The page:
If the state wants to be a liberal democratic state it must guarantee the basic human rights of those residing within its bounds, which, in turn, means that it has a duty to make sure that none of its citizens becomes homeless. What we have learnt from the deliberations of the government with the troika is that there are funds available for ensuring that no one becomes homeless; through the semi-governmental Cyprus Land Development Corporation and the Minimum Guaranteed Income (MGI) scheme.

Rather than protecting primary residences or providing an allowance for renting a house, a better way to spend that money would be to invest in social housing. In doing so, the government will more effectively guarantee that no one will be left homeless. Most importantly, it will protect (a) the victims of BBL, but also those (b) that lost (or will lose) their houses as a POE, and (c) the future generations that, amidst a climate of worsening youth unemployment and high interest rates that make it impossible to get a mortgage, will not likely be able to secure housing for themselves and their new or future families.

One possible objection would be that it is unfair to provide the same kind of protection to those found in a difficult predicament due to their own volition and those that have been victims of BBL. Granted, this is true in principle. The appeal of this argument weakens when practical considerations are factored in, like, for instance, the inability of the government to guarantee both primary residences and access to housing, or the negative impact of one policy on the other; e.g. by using funds for the protection of primary residences that could otherwise be used for guaranteeing the “right to housing”.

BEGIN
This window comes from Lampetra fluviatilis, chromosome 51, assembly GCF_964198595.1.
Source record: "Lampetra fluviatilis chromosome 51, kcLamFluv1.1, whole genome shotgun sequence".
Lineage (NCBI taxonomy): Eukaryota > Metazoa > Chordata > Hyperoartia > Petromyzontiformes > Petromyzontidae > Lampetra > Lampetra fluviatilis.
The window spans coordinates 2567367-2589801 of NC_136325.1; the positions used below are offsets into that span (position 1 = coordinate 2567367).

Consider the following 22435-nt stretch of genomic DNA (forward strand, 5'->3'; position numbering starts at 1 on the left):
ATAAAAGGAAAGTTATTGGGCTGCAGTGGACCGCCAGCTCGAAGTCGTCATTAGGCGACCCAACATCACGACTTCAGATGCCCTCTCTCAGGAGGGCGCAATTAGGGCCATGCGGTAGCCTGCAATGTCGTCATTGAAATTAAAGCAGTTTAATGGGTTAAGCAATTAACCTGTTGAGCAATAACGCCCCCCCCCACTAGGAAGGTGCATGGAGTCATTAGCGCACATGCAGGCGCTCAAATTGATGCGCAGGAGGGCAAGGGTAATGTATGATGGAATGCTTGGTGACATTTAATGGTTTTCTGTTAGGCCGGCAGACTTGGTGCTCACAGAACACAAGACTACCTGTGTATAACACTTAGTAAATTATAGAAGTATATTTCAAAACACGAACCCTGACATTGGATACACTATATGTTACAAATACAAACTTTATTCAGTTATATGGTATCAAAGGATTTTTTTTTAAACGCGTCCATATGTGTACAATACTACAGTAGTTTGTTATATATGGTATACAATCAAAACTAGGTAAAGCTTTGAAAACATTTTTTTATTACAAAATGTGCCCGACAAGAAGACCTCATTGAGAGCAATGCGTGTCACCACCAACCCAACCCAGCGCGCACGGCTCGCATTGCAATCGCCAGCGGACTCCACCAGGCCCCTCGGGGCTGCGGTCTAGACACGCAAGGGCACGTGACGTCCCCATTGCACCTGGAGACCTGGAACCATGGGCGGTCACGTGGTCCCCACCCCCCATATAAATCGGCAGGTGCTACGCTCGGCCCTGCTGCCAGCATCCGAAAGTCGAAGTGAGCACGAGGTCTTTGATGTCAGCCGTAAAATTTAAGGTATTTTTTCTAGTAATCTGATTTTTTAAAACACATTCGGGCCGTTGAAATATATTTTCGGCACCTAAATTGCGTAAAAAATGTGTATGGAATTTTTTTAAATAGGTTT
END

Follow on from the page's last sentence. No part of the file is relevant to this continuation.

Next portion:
A further objection related to this, is that I am mixing two unrelated issues: the case of primary residences and the minimum guaranteed income (MGI). It is one thing to talk about protecting people from BBL and another to talk about avoiding homelessness, the objection goes. I don’t think the two are separate issues as they are both part of the welfare programme of the government. If my case for social housing is rejected — never a favourable options for the neoliberals among us — then, on the same grounds, a case can be made for higher MGI, since MGI already aspires to protect the right to housing.

If the right to housing is adequately protected through the MGI scheme (which I don’t think it is), then there is no reason for additional protection of citizens from the effects of BBL on their mortgage. It is not the duty of the state to restore citizens to their position prior to the adverse effects of BBL. Rather, the duty of the state is to help citizens overcome and manage the adverse effects of BBL.

Maybe the most important reason to reject the protection of primary residences, both BBL and POE, is that those most vulnerable in the society didn’t have a primary residence to begin with, and it would be unfair to them to dedicate such considerable (and undefined until now) amounts of state funds to more privileged segments of the society all the while they are living in precarious housing.